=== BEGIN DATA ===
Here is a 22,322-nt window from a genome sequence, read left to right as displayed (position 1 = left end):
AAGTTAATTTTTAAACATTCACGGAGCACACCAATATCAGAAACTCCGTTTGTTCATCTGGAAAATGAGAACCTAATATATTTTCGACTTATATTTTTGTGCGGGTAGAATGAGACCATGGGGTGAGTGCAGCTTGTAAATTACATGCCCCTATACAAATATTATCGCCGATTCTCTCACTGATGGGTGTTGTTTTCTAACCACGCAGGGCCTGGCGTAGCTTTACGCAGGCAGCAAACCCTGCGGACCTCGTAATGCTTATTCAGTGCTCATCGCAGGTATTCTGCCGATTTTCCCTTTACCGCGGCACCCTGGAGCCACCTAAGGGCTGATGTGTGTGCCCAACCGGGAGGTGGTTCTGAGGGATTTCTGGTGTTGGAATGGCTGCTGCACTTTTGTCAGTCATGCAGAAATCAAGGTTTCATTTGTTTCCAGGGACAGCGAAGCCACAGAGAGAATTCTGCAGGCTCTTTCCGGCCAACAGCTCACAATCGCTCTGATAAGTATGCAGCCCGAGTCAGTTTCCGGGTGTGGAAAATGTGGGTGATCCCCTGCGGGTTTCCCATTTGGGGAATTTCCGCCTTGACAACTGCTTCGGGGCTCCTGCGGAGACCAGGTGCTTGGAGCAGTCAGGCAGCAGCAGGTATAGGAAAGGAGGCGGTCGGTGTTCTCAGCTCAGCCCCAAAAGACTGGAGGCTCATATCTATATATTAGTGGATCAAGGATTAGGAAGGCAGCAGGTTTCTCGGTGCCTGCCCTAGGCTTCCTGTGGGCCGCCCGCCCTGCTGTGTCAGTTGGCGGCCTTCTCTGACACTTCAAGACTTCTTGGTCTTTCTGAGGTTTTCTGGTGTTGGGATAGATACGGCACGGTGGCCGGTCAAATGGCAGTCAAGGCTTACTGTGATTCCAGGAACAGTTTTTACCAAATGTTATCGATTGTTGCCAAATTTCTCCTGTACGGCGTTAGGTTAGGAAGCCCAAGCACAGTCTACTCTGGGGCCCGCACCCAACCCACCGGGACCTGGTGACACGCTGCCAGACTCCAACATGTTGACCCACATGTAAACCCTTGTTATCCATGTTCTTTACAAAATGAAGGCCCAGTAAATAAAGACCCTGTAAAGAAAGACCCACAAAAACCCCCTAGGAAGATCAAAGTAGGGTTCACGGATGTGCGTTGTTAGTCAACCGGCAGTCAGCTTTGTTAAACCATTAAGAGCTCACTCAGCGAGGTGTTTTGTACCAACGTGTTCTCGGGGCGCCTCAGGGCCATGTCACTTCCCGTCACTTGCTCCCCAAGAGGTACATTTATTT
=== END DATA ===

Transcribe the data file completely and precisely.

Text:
Here is a 22,322-nt window from a genome sequence, read left to right as displayed (position 1 = left end):
AAGTTAATTTTTAAACATTCACGGAGCACACCAATATCAGAAACTCCGTTTGTTCATCTGGAAAATGAGAACCTAATATATTTTCGACTTATATTTTTGTGCGGGTAGAATGAGACCATGGGGTGAGTGCAGCTTGTAAATTACATGCCCCTATACAAATATTATCGCCGATTCTCTCACTGATGGGTGTTGTTTTCTAACCACGCAGGGCCTGGCGTAGCTTTACGCAGGCAGCAAACCCTGCGGACCTCGTAATGCTTATTCAGTGCTCATCGCAGGTATTCTGCCGATTTTCCCTTTACCGCGGCACCCTGGAGCCACCTAAGGGCTGATGTGTGTGCCCAACCGGGAGGTGGTTCTGAGGGATTTCTGGTGTTGGAATGGCTGCTGCACTTTTGTCAGTCATGCAGAAATCAAGGTTTCATTTGTTTCCAGGGACAGCGAAGCCACAGAGAGAATTCTGCAGGCTCTTTCCGGCCAACAGCTCACAATCGCTCTGATAAGTATGCAGCCCGAGTCAGTTTCCGGGTGTGGAAAATGTGGGTGATCCCCTGCGGGTTTCCCATTTGGGGAATTTCCGCCTTGACAACTGCTTCGGGGCTCCTGCGGAGACCAGGTGCTTGGAGCAGTCAGGCAGCAGCAGGTATAGGAAAGGAGGCGGTCGGTGTTCTCAGCTCAGCCCCAAAAGACTGGAGGCTCATATCTATATATTAGTGGATCAAGGATTAGGAAGGCAGCAGGTTTCTCGGTGCCTGCCCTAGGCTTCCTGTGGGCCGCCCGCCCTGCTGTGTCAGTTGGCGGCCTTCTCTGACACTTCAAGACTTCTTGGTCTTTCTGAGGTTTTCTGGTGTTGGGATAGATACGGCACGGTGGCCGGTCAAATGGCAGTCAAGGCTTACTGTGATTCCAGGAACAGTTTTTACCAAATGTTATCGATTGTTGCCAAATTTCTCCTGTACGGCGTTAGGTTAGGAAGCCCAAGCACAGTCTACTCTGGGGCCCGCACCCAACCCACCGGGACCTGGTGACACGCTGCCAGACTCCAACATGTTGACCCACATGTAAACCCTTGTTATCCATGTTCTTTACAAAATGAAGGCCCAGTAAATAAAGACCCTGTAAAGAAAGACCCACAAAAACCCCCTAGGAAGATCAAAGTAGGGTTCACGGATGTGCGTTGTTAGTCAACCGGCAGTCAGCTTTGTTAAACCATTAAGAGCTCACTCAGCGAGGTGTTTTGTACCAACGTGTTCTCGGGGCGCCTCAGGGCCATGTCACTTCCCGTCACTTGCTCCCCAAGAGGTACATTTATTT